Go-getter has a fascination with agriculture

Go-getter has a fascination with agriculture

Agribusiness
Shannen Barrett is the communications manager at Western Australian cereal breeding company, InterGrain.

Shannen Barrett is the communications manager at Western Australian cereal breeding company, InterGrain.

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Go-getter has a fascination with agriculture

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THEY say that there is a job in agriculture for everyone, no matter your background or where your skill set is, and Shannen Barrett is a perfect example of that.

These days Ms Barrett works at Australian cereal breeding company InterGrain as the communications manager, however her path to the role, and her career, was not straightforward.

Having been raised in Geraldton and with parents who came from and worked in the farming world, she grew up around agriculture but was never truly a part of it until later in life.

Ms Barrett went to Curtin University and originally started studying environmental biology before changing majors to geography, with the intention of becoming a high school science and geography teacher.

However after spending some time volunteering with high school students, she quickly realised teaching would not be the career for her.

"Growing up I always had a fascination with agriculture - my parent's family were always connected to farming in some way," Ms Barrett said.

"I guess it's always been in my blood and I've always had an interest in agriculture, food security and sustainability.

"While at uni I always found a way to weave food security into any assignment I did, so I always tried to have an ag focus and it was always in the back of my mind."

While she was studying at university, Ms Barrett worked casually for a couple of different agriculture research companies, including Eurofins and Living Farm.

She was able to get involved with the research and development side of the grains industry, mainly during seeding and harvest, but also with other elements such as spraying trials and assessments during the year.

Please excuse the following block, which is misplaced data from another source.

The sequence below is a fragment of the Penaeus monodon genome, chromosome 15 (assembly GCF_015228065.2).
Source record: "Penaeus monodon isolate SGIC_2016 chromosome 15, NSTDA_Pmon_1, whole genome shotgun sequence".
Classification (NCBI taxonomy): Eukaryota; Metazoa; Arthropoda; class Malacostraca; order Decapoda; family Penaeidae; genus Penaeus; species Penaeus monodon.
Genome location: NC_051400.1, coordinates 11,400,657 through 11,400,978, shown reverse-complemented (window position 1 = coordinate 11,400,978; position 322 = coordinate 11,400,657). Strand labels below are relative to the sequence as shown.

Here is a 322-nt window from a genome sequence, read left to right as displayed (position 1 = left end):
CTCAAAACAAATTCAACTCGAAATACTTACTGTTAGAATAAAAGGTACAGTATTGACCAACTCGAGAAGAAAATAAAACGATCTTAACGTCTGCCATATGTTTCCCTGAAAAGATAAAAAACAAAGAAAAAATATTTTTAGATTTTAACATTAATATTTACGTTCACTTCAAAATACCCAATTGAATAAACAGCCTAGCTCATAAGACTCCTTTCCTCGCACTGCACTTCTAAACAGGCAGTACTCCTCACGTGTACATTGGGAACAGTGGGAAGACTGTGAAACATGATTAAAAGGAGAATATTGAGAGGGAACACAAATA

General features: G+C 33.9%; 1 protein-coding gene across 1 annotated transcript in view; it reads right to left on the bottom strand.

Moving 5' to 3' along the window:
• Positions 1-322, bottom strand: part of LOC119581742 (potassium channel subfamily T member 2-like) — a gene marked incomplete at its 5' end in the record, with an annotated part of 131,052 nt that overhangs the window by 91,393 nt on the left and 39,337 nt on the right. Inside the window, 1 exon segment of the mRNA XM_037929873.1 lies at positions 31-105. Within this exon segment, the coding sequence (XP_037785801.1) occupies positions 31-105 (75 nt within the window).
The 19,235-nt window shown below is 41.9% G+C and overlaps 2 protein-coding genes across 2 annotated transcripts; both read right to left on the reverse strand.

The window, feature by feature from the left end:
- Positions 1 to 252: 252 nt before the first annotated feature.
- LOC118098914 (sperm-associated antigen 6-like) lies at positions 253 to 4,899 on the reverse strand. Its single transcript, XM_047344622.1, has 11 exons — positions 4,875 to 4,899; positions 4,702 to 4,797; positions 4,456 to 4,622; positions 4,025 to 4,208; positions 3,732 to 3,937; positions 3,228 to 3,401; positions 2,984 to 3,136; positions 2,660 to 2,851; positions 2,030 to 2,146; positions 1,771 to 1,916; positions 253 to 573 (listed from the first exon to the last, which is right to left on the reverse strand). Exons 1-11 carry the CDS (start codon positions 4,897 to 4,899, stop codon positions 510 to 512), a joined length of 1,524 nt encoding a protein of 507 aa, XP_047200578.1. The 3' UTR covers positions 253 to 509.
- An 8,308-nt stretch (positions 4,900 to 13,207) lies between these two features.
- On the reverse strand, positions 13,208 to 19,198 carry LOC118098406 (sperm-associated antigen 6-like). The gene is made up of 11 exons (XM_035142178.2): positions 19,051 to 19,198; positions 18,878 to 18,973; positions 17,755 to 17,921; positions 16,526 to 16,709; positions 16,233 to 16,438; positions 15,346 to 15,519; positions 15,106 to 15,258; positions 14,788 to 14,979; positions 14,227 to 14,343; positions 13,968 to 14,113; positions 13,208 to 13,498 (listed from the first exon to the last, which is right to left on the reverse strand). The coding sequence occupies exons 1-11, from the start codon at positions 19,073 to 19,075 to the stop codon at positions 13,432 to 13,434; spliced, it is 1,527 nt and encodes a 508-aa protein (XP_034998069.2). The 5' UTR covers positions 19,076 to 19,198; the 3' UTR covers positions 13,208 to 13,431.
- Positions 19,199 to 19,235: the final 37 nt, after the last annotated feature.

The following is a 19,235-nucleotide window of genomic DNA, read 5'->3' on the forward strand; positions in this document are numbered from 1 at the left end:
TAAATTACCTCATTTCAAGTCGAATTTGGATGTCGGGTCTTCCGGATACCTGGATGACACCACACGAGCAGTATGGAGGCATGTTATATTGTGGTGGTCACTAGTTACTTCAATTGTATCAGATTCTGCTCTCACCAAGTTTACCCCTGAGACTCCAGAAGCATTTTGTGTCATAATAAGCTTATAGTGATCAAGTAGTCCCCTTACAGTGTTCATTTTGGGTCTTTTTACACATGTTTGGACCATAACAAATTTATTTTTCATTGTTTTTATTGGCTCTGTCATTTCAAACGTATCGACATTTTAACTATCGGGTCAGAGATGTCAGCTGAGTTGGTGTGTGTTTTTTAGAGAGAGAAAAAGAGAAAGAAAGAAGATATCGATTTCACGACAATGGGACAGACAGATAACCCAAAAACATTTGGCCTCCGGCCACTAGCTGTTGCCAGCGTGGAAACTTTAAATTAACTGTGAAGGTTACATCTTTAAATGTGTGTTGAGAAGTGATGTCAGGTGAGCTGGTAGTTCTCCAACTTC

It was while she was at Living Farm that a colleague raised a job opportunity with her that would set her on the path to her current position.

That job was as a junior policy officer with WAFarmers and was Ms Barrett's first full-time role within the agriculture industry.

"I had been thinking I wanted to go into some type of government or policy role and thought it would be a great place to start," she said.

"I was the junior policy officer for all of the executive officers, so I got a glimpse into grains, livestock, dairy and even bees and it gave me a great overview of the issues in the world of agriculture."

After about a year in the policy job an opportunity arose for Ms Barrett to take a side-step and move into a role as a media and communications officer.

She was in that role for nearly two years and in that time realised that agricultural marketing and communications was where her passion lies.

"I didn't have any experience in media or comms at the time, but I expressed that I felt I had a good feel of the company and the issues and they gave me a shot which I'm so grateful for," Ms Barrett said.

"I saw that if I took the media and communications role, I could put myself down a marketing pathway and I think my personality suits that."

After WAFarmers, Ms Barrett moved on to work as a communications officer for WeedSmart and the Australian Herbicide Resistance Initiative (AHRI), based at The University of Western Australia (UWA).

"I hadn't seen many communication roles within agriculture come up, so I knew I had to jump at the opportunity," she said.

"WeedSmart is a national weed extension platform and we had extension agronomists in each region, so I got to know a bit more about other ag areas around the country, rather than just WA.

"It was a lot of fun and taught me a lot of new ways of communicating that I hadn't experienced at WAFarmers."

After 18 months at AHRI and WeedSmart, Ms Barrett was approached with a different opportunity and while she wasn't ready to leave UWA, the potential was just too great to pass up.